Are you looking for a job? Do you want to include your blogging experience on your resume? Find out how to add blogging experience to your resume the right way.
If you run a blog, chances are it’s not your full-time job. Maybe your blog is a passion project around something unrelated to your professional life, such as a food or fashion, or perhaps it’s a professional blog where you share your research and expertise on your particular industry.
Whatever the case, when it comes time to look for a new job, it’s common to wonder, “Should I put my blog on my resume?”
While your blog may be a source of pride for you, it’s not necessarily a great fit for a resume – sometimes it is, and sometimes it really isn’t. In this article, we’ll examine how to evaluate whether or not to include your blog in your resume, and, if it’s a good fit, how to present it to hiring managers.
How To Add Blogging Experience To Your Resume
Before you start tweaking your resume, you need to know if adding your blog is actually a good fit. To find out, answer the following three questions:
- Are the skills I’ve gained from blogging relevant to my professional field? (For example, Photoshop or web design skills if you work in design or marketing.)
- Is the subject matter of my blog relevant to my professional field? (For example, a food blog if you work in the restaurant or catering business.)
- Is the content and layout of my blog professional? (If you blog is unprofessional or poorly put together, it will detract, not add, to your job application.)
If you answered “Yes” to all three questions, then it’s almost definitely a wise choice to include your blog on your resume. However, if you answered “No” to most of them, then it might be best to leave it – especially if you have tons of other things to write about already.
If you do decide to it’s worth including your blogging experience, here are four tips to really get the most out of it on your resume:
1. Put it in the appropriate section of your resume.
If your blog is a legitimate complement to your professional life, include it in the “Experience” section of your resume. Give yourself a job title (“Digital Marketing Blogger”, for example), and add the dates you’ve been blogging. Be sure to mention the exact name of the blog you’ve been writing for. Hyperlink the blog on your resume so it’s easier for hiring managers to find it and get a sense for what it’s all about.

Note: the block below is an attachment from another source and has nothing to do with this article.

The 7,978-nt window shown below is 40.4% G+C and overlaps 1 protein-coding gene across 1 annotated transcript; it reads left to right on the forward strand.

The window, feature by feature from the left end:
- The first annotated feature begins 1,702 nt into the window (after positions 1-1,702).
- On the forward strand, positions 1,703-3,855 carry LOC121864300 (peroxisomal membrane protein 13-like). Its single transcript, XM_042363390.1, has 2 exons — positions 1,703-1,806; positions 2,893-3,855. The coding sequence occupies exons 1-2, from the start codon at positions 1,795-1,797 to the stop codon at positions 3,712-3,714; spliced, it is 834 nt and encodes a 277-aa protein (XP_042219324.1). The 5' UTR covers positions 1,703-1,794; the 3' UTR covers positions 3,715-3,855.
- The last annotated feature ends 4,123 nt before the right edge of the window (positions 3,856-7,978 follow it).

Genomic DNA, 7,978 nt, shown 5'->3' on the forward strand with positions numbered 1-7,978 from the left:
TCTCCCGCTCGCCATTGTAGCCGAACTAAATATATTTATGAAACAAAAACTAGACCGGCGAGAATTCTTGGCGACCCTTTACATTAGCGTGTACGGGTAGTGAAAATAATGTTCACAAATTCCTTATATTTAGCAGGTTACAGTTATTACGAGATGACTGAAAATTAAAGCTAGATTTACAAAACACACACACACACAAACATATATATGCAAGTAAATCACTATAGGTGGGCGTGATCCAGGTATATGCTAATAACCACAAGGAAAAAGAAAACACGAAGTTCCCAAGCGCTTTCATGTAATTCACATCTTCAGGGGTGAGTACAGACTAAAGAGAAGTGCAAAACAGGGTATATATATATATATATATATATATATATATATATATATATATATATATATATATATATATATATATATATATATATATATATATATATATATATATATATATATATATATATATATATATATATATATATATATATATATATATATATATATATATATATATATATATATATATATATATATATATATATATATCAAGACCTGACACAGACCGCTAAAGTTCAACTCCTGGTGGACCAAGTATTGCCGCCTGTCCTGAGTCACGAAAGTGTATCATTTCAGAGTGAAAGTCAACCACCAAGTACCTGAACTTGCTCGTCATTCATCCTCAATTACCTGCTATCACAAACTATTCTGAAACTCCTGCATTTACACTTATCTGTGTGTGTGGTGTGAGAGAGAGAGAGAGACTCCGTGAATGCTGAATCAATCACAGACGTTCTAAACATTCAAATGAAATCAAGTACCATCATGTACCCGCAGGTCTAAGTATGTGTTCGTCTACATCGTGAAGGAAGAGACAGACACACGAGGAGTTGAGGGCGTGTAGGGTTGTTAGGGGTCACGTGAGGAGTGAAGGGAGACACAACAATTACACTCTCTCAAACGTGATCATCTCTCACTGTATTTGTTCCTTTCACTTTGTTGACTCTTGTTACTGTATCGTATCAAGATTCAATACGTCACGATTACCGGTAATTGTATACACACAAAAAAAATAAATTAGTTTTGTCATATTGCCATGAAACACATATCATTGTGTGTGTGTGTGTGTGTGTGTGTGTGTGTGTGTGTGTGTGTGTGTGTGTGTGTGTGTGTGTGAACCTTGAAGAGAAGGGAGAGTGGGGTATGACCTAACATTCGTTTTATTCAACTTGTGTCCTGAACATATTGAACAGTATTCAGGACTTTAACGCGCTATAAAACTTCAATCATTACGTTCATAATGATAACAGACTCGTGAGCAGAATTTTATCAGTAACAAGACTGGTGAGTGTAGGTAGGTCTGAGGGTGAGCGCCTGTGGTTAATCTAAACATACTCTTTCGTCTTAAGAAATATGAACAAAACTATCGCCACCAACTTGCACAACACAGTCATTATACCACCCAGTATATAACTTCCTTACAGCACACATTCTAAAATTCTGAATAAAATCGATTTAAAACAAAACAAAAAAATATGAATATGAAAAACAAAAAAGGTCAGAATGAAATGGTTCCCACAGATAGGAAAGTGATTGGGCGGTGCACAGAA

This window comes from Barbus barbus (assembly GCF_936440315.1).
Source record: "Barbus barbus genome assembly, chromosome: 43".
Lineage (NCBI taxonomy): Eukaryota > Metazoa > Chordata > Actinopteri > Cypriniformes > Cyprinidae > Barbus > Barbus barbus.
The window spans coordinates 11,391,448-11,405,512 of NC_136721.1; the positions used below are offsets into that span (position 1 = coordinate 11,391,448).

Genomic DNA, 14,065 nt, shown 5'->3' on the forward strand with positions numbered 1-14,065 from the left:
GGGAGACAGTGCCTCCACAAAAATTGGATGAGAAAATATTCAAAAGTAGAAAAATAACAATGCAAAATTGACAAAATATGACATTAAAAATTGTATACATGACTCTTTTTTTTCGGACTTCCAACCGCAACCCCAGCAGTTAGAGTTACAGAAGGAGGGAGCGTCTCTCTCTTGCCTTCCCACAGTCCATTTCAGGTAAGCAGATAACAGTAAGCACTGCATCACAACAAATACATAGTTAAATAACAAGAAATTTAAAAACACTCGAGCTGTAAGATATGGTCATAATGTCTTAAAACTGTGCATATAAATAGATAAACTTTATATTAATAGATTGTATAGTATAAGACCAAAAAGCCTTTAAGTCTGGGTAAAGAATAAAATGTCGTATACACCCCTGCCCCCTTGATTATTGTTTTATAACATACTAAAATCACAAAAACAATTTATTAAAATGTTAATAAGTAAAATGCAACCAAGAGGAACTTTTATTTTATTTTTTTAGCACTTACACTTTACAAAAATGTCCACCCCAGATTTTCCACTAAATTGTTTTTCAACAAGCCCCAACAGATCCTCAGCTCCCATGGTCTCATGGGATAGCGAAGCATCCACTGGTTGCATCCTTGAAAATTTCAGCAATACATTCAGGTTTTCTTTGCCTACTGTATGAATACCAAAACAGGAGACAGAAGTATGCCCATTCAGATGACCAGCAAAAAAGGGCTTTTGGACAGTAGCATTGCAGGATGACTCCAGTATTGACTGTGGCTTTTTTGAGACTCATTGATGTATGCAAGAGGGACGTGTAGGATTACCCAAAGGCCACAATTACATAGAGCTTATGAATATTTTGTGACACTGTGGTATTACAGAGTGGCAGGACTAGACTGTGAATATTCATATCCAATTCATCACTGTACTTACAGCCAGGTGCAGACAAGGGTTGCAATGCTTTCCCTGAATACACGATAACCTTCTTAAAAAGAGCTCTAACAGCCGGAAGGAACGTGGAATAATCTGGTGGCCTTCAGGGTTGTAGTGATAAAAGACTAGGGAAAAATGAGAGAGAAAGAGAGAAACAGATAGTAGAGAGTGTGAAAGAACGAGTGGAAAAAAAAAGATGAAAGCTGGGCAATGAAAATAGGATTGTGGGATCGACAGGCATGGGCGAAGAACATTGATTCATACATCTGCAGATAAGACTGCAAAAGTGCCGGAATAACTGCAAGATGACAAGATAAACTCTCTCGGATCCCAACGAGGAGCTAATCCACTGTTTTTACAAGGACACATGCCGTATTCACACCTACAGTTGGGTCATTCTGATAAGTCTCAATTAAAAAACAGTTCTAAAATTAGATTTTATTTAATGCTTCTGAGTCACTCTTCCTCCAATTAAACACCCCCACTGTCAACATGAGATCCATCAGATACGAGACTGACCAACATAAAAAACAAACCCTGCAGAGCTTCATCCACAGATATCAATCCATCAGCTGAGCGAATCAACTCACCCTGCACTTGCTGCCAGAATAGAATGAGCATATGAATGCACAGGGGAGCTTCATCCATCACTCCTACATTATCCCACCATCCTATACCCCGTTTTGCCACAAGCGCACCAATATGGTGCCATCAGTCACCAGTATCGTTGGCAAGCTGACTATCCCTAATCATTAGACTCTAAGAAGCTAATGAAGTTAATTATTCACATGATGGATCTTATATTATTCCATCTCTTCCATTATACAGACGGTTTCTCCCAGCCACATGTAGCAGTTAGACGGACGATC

2. Add the right skills.
While, at first glance, it might appear that you haven’t really learned anything relevant to your career from your blog, there are a number of key skills that most bloggers learn. These can directly apply to your career, especially if you work in marketing, media, or communications:
- Photoshop – Most bloggers use this or similar editing software to get the most out of the images that populate their blog posts
- Web Design – If your blog looks professional, you likely put in a good deal of effort to make it look like that. That experience in designing and formatting web pages can come in handy in most careers.
- Writing – This one might seem a little obvious, but make sure to include it. Most jobs involve some amount of writing, and your skills will make you stand out.
- Social Media – Most businesses today have an active presence on Facebook, Twitter, and/or Instagram. Your experience marketing on those platforms will make a difference to employers looking for multi-talented hires.
3. Include relevant numbers and statistics.
One of the easiest ways to make your resume stand out is to demonstrate your capabilities. The numbers make it easier for hiring managers to evaluate your skills and verify that you’re capable of what you say you are. For your blog, make sure to include key data such as total traffic, levels of social media engagement, revenue generated, and how many articles you’ve published.
4. Detail your blogging experience in your cover letter.
While a resume is the standard document you send in when responding to a job offer, it doesn’t offer much space for you to elaborate on the specific skills you’ve built through running a blog. So instead of mentioning your blogging on your resume, mention it on your cover letter instead. In fact, a recent study from resume service, ResumeGo, that sent out over 7,000 job applications found that including a tailored cover letter with your job application increased the likelihood of getting an interview by a full 50%. Worth it? I’d say so.
While many blogs are unprofessional or more personal in nature, a quality, professional blog can be a solid complement to your resume. By using the strategies I’ve outlined above, you’ll be able to get the most out of blogging and get your dream job faster.
[If you’re looking for more tips on blogging, read: Everything You Need To Know About Blogging]
by McLean Mills. McLean is a career coach and resume writer who covers career topics. He used to be a career advisor for University of Florida. He is a regular contributor to Monster.com and Business2Community. Follow him on Twitter @mcleanmills7
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